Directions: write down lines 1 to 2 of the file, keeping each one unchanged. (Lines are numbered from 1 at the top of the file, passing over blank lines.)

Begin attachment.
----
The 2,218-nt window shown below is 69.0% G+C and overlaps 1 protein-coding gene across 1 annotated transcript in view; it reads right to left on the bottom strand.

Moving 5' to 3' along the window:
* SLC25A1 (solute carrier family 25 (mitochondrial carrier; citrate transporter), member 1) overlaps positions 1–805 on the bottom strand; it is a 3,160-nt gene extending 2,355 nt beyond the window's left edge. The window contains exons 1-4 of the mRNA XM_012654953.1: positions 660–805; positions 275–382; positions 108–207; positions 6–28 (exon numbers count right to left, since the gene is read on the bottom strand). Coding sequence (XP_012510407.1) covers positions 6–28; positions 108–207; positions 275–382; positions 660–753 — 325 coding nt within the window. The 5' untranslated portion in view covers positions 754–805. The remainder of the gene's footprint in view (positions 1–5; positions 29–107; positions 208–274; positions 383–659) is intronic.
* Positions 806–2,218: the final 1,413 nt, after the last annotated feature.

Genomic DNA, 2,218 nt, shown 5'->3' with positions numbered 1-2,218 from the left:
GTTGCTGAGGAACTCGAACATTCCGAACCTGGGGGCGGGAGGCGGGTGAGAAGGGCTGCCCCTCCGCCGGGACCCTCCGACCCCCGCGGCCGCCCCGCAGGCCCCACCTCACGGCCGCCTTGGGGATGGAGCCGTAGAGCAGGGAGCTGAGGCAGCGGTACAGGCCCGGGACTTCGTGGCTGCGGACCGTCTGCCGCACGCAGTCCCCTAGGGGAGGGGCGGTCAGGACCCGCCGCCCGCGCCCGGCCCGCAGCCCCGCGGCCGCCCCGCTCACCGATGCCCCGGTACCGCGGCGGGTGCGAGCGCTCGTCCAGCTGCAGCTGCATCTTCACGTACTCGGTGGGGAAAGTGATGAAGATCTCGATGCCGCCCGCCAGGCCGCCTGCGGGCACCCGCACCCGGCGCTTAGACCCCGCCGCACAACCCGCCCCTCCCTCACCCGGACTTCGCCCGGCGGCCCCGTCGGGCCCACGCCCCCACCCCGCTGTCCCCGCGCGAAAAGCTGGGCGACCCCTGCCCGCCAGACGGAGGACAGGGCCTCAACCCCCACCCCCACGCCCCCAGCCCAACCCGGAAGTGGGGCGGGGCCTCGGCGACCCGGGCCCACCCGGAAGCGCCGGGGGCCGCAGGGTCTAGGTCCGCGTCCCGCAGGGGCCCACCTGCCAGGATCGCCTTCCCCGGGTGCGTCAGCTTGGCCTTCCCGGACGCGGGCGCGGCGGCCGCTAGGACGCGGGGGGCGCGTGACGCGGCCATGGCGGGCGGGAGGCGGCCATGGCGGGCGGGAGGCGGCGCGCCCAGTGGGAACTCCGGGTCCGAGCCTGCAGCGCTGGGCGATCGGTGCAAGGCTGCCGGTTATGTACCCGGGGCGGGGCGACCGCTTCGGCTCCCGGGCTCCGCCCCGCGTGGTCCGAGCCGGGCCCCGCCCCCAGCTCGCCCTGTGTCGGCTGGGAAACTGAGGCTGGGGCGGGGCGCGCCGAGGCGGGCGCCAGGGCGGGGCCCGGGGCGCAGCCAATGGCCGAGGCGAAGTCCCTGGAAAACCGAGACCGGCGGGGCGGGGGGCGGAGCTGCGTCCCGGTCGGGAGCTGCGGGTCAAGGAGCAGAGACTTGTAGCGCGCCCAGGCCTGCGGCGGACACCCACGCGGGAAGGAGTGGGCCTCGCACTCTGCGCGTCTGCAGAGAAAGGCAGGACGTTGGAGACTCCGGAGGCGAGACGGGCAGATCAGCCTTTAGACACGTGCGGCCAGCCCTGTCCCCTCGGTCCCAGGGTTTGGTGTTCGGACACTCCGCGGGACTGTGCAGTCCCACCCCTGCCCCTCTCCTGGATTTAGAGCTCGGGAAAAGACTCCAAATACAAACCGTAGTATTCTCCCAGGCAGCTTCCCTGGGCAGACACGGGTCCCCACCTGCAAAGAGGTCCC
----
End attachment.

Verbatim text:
The 2,218-nt window shown below is 69.0% G+C and overlaps 1 protein-coding gene across 1 annotated transcript in view; it reads right to left on the bottom strand.

Moving 5' to 3' along the window: